I know someone who was once the leader of the Grand Ravine gang in the south of Port-au-Prince.
Around the time he became the gang’s leader, a United Nations mission in Haiti was moving to confront and dismantle gangs. In 2006, Haitian officials, with support from a U.N. disarmament program, brokered a truce among gangs, and he handed over his best weapons, though not all. His rivals kept all their guns.
So he made a phone call to a government official, a person he knew would help them rearm.
He told me that. a few nights later, a white SUV pulled up to their meeting place. It was an official car, with government plates, to head off any checks by the police. He had brought four or five armed men with him to protect the delivery. In the duffel bag he collected that night — such handoffs occurred in increments — he found a Beretta 9 mm handgun, a 12-gauge shotgun, and an M-14 assault rifle. In return, the government official gained the gang leader’s capacity for organizing the community to vote in his favor.
Such deals occur constantly. The efforts of international officials to curb gang violence rarely succeed, because there are always some Haitian political and business leaders ready to resupply gangs they support with weapons. This is how neighborhood control has long worked in Haiti, and what has passed for democracy.
Every Haitian I know is aware that, over the past 20 years, government ministers and senators and parliamentary delegates have delivered money and weapons to gangs. Most people who are directly involved don’t want to discuss this in a public forum for fear of retaliation. But this unwillingness to engage the problem directly has allowed this system to take over public life.
Over decades, in exchange for money and arms, gangs have organized communities and delivered votes. The more area they controlled, the more votes they could deliver, and the more money and weapons they stood to gain. Gangs have gained power in this system — today, they are more numerous and better-armed than ever and control most of Port-au-Prince.
As international powers consider sending armed forces to Haiti to stop gang violence and reestablish government control, they must bear in mind that many Haitian leaders have been arming poor Haitian young men for generations in order to gain and hold onto power. Confronting gangs with military force will not work without also supporting Haitians seeking to break the cycle of violence and establish true democracy and stability.
What will really end gang violence and strengthen government authority is systemic reform by leaders who do not traffic in weapons, arm gangs, or use violence to circumvent democracy. These people exist — they need space to be able to express their leadership. Haitians must develop structures to discuss and confront this problem openly in order to shatter these systems and start somewhere different. Without patrons in politics and business, gangs will lose steam. Then, and only then, international and local plans to subdue and disarm them have a chance. The best approach for Haiti would be for the international community to support the Haitian police force to combat gangs and simultaneously support major, Haitian-led political and economic change.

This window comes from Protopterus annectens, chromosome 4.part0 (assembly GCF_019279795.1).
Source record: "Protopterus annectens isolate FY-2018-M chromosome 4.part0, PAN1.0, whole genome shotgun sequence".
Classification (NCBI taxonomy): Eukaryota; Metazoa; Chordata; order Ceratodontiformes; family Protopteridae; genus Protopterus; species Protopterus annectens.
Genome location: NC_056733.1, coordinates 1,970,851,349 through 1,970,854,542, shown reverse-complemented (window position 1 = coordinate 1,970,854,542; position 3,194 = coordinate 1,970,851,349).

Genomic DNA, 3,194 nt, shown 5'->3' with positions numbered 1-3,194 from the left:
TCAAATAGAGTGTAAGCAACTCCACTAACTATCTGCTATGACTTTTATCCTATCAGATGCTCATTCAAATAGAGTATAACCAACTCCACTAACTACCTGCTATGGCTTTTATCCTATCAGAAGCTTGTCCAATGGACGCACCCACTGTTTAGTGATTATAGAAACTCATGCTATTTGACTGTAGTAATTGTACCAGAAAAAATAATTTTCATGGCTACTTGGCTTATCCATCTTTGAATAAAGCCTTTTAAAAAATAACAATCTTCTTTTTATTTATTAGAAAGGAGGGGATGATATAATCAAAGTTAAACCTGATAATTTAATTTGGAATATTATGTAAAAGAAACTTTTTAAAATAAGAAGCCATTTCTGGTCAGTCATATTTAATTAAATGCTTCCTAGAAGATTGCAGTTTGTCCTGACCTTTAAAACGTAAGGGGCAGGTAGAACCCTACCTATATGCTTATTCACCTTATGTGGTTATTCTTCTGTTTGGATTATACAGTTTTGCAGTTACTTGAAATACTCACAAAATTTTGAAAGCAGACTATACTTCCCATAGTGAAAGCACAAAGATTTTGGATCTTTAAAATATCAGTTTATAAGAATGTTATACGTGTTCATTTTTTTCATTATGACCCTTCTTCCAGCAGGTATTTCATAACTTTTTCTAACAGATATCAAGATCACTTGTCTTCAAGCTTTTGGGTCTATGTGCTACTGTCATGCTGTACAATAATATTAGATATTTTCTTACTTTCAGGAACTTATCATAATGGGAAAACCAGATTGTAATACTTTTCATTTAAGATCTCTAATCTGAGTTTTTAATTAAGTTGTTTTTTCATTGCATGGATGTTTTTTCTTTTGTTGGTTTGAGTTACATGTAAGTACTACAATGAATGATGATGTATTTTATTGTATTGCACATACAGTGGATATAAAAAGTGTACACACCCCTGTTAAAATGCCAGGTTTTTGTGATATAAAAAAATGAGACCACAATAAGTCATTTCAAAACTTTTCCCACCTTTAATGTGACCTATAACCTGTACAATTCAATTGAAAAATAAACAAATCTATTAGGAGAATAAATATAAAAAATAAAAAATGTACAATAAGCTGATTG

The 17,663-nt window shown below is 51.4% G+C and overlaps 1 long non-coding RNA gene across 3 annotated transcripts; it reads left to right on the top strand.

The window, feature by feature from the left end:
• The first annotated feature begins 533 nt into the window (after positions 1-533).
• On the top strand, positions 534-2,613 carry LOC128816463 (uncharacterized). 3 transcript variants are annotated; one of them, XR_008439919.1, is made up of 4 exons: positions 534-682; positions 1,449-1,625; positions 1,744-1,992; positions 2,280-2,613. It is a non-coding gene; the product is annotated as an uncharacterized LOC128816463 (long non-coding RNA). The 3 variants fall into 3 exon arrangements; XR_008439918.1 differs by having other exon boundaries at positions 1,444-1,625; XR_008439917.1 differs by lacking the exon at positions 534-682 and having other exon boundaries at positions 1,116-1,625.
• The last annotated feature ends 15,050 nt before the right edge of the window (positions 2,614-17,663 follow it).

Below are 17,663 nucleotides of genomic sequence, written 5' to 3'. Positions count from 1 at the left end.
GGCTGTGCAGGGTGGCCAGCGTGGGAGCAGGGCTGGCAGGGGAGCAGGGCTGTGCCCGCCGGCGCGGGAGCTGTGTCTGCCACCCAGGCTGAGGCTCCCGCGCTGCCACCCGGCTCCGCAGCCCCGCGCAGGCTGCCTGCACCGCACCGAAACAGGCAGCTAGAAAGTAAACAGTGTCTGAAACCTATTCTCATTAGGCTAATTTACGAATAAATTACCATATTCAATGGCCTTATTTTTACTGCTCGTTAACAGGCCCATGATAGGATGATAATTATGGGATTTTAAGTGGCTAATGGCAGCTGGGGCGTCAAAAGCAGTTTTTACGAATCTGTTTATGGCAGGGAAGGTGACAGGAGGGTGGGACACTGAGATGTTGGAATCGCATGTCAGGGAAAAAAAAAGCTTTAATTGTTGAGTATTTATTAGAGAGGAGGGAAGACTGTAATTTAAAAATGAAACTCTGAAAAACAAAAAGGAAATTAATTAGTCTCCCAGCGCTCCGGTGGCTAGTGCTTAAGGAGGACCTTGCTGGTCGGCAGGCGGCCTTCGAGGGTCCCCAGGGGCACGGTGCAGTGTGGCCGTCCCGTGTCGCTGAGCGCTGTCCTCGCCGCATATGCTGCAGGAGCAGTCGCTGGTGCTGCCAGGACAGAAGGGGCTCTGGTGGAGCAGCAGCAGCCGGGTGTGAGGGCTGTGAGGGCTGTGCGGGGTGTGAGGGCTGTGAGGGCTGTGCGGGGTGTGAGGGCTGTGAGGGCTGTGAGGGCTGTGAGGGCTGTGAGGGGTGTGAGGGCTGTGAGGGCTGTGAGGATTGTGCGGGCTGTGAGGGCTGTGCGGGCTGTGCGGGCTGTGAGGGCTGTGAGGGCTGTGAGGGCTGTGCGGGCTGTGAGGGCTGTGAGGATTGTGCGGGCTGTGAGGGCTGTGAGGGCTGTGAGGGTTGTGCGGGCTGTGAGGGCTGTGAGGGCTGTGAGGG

It will be critical, as true disarmament moves forward, to develop processes of transitional justice and reconciliation, strong and sustainable job creation, and social programs. We need investments in basic local services such as electricity, clean water, schools, police, and courts in the huge swaths of Haiti that have been abandoned by the state for generations. When people have alternatives to gangs, they take them.
In my work in disadvantaged communities over 15 years, I have seen that, every time a gang member dies or rejects gang life, he is immediately replaced — the next day. This system, in which gangs bolster politics, is strong and durable because the Haitian state and society have done so little for so many neglected neighborhoods, and many young people are desperate.
Over the past few years, my organization has analyzed the root causes of Haitian conflict through dialogue processes that bring together people from poor neighborhoods with civil society, private sector, media, and political leaders. We know that a large part of the conflict in poor neighborhoods such as the Port-au-Prince shantytown of Cité Soleil comes down to the use of violence to control votes.
The international community should build its Haiti policy with a focus on supporting systemic political change, and shift from longtime failed tactics to confront gangs. The U.N., for instance, has long tried to subdue and confront Haitian gangs, including through various U.N. programs to disarm gangs in collaboration with the Haitian government.
My colleague who once led the Grand Ravine gang participated in a U.N. program in 2005, only to rearm because the gang war didn’t stop, and again in 2006, with the same result, largely because there was no clear break with the previous government and system, and no new, clean, functional leadership that could offer better solutions. He only finally disarmed when he became a Christian and gave up the gang altogether. He has since been engaged as a community organizer and brokers conversations between gangs and community members to resolve local conflicts. Others are looking for a different kind of answer than religion, but they have few other alternatives to the gangs, which have only gained power after decades of local and international failures to confront them.
Today, shantytowns still lack sufficient electricity, water, food, medical care, schools, and jobs. Children as young as 8 or 9 hang out with gang members and bring home money that helps buy food and pay rent.
And all over Haiti, too many politicians still come around handing out money and guns to gain power.